Wednesday, July 29, 2015

Dragon Variations

I've been having a lot of fun with variations on a drawing I first made in the spring of 2014, while I was in California. My original concept was to create a pair of leaping, swooping dragons in mid-flight, who could be positioned intertwining in midair. Here's my original ink drawing for one of the planned pair:
Yes, this dragon does owe a great deal of its anatomy to my Italian Greyhounds Jake and Brenna. I'd had to leave them at home when I was in California, and apparently I was missing them even more than I thought i was. :-)
My "iggies"--Jake and Brenna. More inspirational than I guessed?
When I began to work with the drawing again after my return to Kansas, my Adobe Illustrator software developed a glitch, and for a while I couldn't use it. So I began to play with the basic line drawing as a base, and applied color with my Prismacolor pencils. The first variation I finished was Blue Pounce. I framed it and sold it in January.

Blue Pounce, 2014, by Jan S. Gephardt
After Blue Pounce I made smaller-sized versions of the basic drawing, and experimented with different color variations. This led to a series of Leapin' (Fire) Lizard images, which I framed in 5X7" shadowboxes and have exhibited this summer at the science fiction conventions ConQuesT 46 (Kansas City in May) and SoonerCon 24 (Oklahoma City in June).

Three of the Leapin' (Fire) Lizard variations: Orange, Green and Violet.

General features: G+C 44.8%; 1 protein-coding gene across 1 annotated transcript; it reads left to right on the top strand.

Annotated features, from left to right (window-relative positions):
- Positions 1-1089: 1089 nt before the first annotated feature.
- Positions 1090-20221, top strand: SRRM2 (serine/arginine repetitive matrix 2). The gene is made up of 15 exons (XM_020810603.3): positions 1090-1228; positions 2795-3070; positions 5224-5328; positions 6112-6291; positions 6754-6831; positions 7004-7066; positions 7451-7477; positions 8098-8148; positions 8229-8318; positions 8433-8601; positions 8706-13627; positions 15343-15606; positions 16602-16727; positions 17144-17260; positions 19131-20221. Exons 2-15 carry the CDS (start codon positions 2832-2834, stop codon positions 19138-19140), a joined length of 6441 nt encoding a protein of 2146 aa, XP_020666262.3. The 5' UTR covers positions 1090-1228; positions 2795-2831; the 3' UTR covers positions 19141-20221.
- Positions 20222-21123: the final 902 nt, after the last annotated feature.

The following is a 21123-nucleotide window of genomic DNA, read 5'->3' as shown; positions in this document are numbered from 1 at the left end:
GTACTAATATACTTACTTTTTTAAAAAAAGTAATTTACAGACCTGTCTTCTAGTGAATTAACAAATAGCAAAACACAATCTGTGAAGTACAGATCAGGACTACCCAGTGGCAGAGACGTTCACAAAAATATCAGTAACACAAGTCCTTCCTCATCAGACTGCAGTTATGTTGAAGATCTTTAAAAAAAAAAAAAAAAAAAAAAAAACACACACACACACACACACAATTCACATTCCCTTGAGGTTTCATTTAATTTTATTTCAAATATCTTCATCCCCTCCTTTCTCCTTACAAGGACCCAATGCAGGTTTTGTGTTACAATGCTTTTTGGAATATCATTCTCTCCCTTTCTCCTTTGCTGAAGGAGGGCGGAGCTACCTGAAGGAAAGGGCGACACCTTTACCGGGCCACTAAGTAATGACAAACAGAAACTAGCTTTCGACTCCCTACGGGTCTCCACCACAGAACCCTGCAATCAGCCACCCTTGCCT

I also created a slightly larger variation and titled it Red Fire Lizard. I sold it at ConQuesT, along with two of the Leapin' variations. 

This is Red Fire Lizard, 2015, by Jan S. Gephardt. Photo shot through frame glass, hence the reflections--but I sold it sooner than expected! :-) 
But after the basic color studies, I wanted to experiment with different "markings." I (loosely) based the two most recent pieces on color-patterns found in Koi fish. I've always loved those members of the carp family, and have planned to do some kind of paper sculpture based on them. You might remember a much earlier experiment, described on my Artdog Observations Blog in 2011. 
This is a 2010 paper sculpture koi, part of a piece I never finished.
Here's how I "revisited" the idea of artwork based on koi, in my most recent dragons:
This is my work-in-progress, Showa Dragon, along with examples of "showa" koi patterns at left.
I finished and framed Aka-Bekko Dragon, 2015, and exhibited it for the first time at SoonerCon 24. At right is an example of the "aka-bekko" koi marking.
You'll note I still haven't created the "other dragon" of the originally-proposed, intertwined pair. Stay tuned for more variations on this theme.

IMAGES: All images except the two koi photos are my own work. All rights are reserved, but you may reblog any of them if you don't alter the images and include an attribution and link back to this post. 
I originally collected the two koi photos in 2010 or 2011, and since they were downloaded as resource images for my own personal use I did not note the source URLs. I have repeatedly attempted reverse-image searches, but I regret I have been unable to find them online. 
Since these were the resource images on which I based my dragons, I have reproduced them in the interest of an accurate record, hoping this constitutes "fair use." 
If these images are yours, I regret I was unable to find your website--and I'll be delighted to give you credit, if you'll please contact me through this blog.

Saturday, July 25, 2015

Artdog Image of Interest: WARNING! Hot car DANGER!

It's mid-July, friends. Most of our days in North America are WAY hotter than 78 degrees Fahrenheit.

Please share this image with everyone you know!